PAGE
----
Sun Sentinel

October 4, 2017


Hurricane Nate Could Threaten Florida’s Gulf Coast by the Weekend

By Brett Clarkson


A tropical depression that formed Wednesday is forecast to become a hurricane as it heads toward Florida’s northern Gulf Coast. If it does strike Florida as Hurricane Nate, it’s expected to do so this weekend, likely early Sunday. It may make landfall somewhere between the Tampa Bay area and the Alabama-Mississippi border.


The northern Gulf Coast could see “direct impacts from wind, storm surge and heavy rainfall,” said Dennis Feltgen, spokesman for the National Hurricane Center. “However, it is too early to specify the timing or magnitude of these impacts.”


The storm, known as Tropical Depression 16, formed Wednesday morning in the southwestern Caribbean Sea. It was east of the coast of Nicaragua and traveling slowly, at 7 mph, to the northwest. Its wind speeds were about 35 mph. If those winds increase to at least 39 mph, it would be a tropical storm.


The depression could strengthen to a tropical storm later Wednesday and move over eastern Nicaragua and Honduras on Thursday before re-emerging in the Caribbean Sea by early Friday, according to the Miami-based National Hurricane Center.


It would traverse Mexico’s Yucatan Peninsula on Friday before arriving into the Gulf of Mexico by early Saturday. Forecasters say conditions in the Gulf are favorable to the strengthening of tropical storms and hurricanes, with warm temperatures and little opposing winds referred to by forecasters as wind shear.


The center of the cone, as of the Wednesday 11 a.m. advisory from the National Hurricane Center, is aiming toward the general vicinity of Apalachicola, Port St. Joe and Panama City Beach in the Florida Panhandle.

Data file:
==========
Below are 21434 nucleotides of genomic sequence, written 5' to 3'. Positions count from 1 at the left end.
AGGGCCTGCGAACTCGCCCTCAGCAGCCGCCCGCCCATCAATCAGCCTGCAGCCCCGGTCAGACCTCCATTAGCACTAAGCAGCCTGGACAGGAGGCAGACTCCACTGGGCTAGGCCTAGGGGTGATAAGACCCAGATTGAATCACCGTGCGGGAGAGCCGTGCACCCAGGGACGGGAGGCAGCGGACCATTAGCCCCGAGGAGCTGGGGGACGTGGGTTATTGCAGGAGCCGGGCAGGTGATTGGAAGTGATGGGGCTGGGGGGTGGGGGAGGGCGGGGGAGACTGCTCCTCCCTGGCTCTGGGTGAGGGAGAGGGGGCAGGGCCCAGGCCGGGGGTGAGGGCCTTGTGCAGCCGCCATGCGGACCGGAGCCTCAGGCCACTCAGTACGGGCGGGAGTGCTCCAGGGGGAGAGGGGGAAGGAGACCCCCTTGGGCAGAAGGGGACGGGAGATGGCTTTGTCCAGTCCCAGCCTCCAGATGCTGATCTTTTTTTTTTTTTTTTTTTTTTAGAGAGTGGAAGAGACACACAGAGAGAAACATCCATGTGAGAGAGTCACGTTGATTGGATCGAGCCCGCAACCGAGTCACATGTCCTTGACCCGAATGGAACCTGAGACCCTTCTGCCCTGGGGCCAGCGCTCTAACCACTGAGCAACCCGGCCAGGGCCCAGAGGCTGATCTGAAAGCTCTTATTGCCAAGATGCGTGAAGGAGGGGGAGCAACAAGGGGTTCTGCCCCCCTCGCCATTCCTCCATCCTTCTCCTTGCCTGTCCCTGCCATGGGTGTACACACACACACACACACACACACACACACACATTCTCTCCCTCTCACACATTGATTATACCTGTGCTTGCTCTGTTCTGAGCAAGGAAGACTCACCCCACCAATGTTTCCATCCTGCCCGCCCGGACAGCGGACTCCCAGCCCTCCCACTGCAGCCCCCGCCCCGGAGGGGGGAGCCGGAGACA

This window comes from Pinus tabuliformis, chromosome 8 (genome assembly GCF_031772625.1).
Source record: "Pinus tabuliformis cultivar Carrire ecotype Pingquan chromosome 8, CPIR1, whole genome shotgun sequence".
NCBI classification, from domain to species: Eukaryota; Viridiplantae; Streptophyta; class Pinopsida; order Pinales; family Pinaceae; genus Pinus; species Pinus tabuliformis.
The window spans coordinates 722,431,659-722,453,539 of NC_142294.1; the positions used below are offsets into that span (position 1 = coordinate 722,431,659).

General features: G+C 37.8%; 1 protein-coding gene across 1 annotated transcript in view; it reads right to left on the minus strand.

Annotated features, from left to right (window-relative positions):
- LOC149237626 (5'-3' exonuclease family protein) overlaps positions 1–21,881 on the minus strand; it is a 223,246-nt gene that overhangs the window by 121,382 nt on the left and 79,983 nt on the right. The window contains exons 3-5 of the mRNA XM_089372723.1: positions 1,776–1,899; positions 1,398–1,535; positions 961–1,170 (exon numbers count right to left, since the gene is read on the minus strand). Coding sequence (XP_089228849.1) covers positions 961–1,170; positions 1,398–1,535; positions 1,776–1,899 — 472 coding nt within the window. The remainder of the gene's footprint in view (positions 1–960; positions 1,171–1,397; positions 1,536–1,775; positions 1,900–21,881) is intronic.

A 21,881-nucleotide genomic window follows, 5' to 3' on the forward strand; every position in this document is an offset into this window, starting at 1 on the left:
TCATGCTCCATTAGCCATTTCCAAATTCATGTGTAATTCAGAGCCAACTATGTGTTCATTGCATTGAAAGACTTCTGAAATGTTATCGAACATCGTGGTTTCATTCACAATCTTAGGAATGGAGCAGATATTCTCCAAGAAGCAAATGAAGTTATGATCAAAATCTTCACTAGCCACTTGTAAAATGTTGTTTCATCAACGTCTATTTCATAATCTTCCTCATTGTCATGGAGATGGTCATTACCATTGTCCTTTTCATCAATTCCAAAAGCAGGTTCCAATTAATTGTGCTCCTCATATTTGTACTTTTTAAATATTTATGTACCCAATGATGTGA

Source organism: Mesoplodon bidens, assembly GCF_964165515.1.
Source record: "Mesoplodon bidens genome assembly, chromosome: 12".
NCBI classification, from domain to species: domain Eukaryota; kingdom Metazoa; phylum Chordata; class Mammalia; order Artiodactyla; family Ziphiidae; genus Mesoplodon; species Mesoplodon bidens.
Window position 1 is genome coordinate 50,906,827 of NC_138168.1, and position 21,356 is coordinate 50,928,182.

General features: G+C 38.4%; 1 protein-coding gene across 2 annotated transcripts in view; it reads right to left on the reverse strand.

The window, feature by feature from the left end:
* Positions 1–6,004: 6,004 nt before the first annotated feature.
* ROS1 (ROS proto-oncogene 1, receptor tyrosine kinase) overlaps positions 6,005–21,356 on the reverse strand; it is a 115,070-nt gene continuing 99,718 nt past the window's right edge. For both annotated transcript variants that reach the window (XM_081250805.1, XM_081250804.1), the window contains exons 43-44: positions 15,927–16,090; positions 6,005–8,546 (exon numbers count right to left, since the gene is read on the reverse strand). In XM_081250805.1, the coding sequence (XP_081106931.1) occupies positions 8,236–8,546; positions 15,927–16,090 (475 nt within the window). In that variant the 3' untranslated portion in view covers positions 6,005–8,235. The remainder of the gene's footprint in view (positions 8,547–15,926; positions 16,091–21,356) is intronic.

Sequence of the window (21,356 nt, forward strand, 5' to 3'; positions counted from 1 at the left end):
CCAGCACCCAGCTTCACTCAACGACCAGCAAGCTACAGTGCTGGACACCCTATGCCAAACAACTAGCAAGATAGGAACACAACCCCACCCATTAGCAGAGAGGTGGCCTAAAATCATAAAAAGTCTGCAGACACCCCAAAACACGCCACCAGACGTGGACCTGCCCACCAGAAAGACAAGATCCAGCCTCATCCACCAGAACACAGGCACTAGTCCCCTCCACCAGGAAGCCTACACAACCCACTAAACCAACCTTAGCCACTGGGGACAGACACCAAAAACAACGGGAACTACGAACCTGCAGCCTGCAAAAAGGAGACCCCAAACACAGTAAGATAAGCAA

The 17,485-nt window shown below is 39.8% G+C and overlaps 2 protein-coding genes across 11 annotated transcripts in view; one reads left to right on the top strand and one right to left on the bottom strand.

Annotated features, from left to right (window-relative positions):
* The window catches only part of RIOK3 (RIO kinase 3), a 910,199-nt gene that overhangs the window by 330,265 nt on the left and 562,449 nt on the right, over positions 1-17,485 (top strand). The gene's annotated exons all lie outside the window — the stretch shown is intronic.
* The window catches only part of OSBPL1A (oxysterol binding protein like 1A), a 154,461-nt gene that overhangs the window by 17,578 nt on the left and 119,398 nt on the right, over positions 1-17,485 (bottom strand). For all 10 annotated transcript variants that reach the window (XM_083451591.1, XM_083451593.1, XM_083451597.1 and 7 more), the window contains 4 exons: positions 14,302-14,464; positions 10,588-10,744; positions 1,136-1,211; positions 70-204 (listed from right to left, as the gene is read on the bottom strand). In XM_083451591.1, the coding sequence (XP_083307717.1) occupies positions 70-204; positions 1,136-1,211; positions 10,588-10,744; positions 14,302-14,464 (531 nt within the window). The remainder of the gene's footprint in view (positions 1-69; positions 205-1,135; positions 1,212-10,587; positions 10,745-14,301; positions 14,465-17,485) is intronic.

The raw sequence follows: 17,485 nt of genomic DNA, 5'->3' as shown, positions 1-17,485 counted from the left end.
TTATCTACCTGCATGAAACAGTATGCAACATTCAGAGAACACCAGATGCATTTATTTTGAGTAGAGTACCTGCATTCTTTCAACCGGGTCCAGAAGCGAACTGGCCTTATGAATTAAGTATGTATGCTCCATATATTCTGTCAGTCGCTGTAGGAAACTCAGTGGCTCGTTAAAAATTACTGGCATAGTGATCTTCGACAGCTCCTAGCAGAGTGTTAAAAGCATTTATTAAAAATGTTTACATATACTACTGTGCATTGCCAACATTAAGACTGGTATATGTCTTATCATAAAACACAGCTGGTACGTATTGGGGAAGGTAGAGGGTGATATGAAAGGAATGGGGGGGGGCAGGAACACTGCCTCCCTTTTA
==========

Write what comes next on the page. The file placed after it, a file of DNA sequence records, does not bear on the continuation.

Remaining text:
Tallahassee, although farther inland, and Pensacola, to the west, are also in the cone, as is Jacksonville. Is there any likelihood the storm’s path could change and aim toward southeast Florida or farther south on the Gulf Coast, such as Naples? “That is not expected at this stage,” Feltgen said, “as a building ridge over the southwestern Atlantic is forecast to steer the system to the north-northeast or northeast toward the northern Gulf States.”


Meanwhile, the hurricane center is also issuing updates on the windy conditions that have been noticeable across South Florida on Tuesday and Wednesday. It’s an area of showers and thunderstorms affecting southern Florida and the northwestern Bahamas. These storms are not expected to become a tropical depression, tropical storm or hurricane, but there is a chance they’ll continue to bring heavy rain and strong winds in some parts of the area over the next couple of days, the hurricane center said.